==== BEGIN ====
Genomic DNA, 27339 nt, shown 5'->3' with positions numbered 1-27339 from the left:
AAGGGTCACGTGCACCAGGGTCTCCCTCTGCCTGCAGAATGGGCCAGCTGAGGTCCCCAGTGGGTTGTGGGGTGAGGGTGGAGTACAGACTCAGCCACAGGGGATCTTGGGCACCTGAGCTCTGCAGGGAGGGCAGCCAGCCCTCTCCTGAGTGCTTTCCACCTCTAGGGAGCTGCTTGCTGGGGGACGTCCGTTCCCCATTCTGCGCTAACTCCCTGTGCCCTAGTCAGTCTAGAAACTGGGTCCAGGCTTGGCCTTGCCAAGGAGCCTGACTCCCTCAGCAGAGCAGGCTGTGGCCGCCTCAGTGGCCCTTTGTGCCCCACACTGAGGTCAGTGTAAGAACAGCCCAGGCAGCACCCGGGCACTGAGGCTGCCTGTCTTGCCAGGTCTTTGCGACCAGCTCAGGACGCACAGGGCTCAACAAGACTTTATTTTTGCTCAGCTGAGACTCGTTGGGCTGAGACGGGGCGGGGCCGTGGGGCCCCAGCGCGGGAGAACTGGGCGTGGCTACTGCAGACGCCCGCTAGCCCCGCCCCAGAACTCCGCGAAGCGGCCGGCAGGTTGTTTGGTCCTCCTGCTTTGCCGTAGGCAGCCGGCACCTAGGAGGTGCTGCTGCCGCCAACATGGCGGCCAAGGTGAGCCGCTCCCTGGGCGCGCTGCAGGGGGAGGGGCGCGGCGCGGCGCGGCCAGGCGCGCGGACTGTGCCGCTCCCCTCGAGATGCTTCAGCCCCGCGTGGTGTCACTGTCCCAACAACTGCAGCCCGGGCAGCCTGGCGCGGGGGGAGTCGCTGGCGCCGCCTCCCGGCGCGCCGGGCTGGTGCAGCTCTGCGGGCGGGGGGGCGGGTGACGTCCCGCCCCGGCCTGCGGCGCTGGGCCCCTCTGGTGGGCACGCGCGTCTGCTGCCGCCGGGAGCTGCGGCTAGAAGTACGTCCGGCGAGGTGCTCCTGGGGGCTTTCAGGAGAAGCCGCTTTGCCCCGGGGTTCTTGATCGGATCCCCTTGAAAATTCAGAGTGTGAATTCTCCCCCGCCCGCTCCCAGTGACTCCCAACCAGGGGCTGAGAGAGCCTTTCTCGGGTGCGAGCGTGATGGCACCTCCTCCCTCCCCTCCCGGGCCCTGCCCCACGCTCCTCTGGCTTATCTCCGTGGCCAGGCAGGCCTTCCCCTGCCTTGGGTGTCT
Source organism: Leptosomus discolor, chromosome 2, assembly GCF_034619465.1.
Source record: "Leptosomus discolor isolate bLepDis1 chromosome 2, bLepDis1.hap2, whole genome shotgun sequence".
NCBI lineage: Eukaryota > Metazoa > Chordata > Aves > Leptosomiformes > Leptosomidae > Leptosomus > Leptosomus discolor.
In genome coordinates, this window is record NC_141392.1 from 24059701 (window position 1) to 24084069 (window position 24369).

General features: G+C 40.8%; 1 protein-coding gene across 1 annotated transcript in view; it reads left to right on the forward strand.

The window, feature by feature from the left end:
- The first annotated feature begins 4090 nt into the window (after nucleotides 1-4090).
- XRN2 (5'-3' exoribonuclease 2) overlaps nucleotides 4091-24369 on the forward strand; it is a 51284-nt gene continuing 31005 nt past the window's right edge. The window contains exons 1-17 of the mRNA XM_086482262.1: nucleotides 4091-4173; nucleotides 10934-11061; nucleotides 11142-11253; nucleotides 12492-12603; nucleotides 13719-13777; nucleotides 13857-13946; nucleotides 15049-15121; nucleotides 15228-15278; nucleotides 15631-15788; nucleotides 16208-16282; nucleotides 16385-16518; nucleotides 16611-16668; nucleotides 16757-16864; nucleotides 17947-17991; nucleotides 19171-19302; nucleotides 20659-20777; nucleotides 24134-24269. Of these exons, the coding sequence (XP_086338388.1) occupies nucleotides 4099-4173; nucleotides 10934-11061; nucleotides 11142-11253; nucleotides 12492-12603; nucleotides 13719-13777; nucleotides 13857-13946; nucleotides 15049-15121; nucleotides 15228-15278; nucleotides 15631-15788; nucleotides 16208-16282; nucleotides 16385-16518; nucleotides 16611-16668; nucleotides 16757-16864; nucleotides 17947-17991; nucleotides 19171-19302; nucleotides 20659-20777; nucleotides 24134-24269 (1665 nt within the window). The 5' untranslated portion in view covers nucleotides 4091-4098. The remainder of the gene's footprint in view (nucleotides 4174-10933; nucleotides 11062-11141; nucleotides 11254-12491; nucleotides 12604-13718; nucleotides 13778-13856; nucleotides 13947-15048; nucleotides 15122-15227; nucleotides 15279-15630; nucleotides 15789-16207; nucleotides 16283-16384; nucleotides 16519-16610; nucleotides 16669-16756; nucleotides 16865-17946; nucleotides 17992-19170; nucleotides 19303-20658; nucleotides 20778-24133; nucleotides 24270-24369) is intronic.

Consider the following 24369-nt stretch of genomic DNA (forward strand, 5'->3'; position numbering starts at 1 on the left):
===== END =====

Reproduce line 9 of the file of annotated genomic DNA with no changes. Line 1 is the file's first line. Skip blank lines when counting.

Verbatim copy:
- The first annotated feature begins 4090 nt into the window (after nucleotides 1-4090).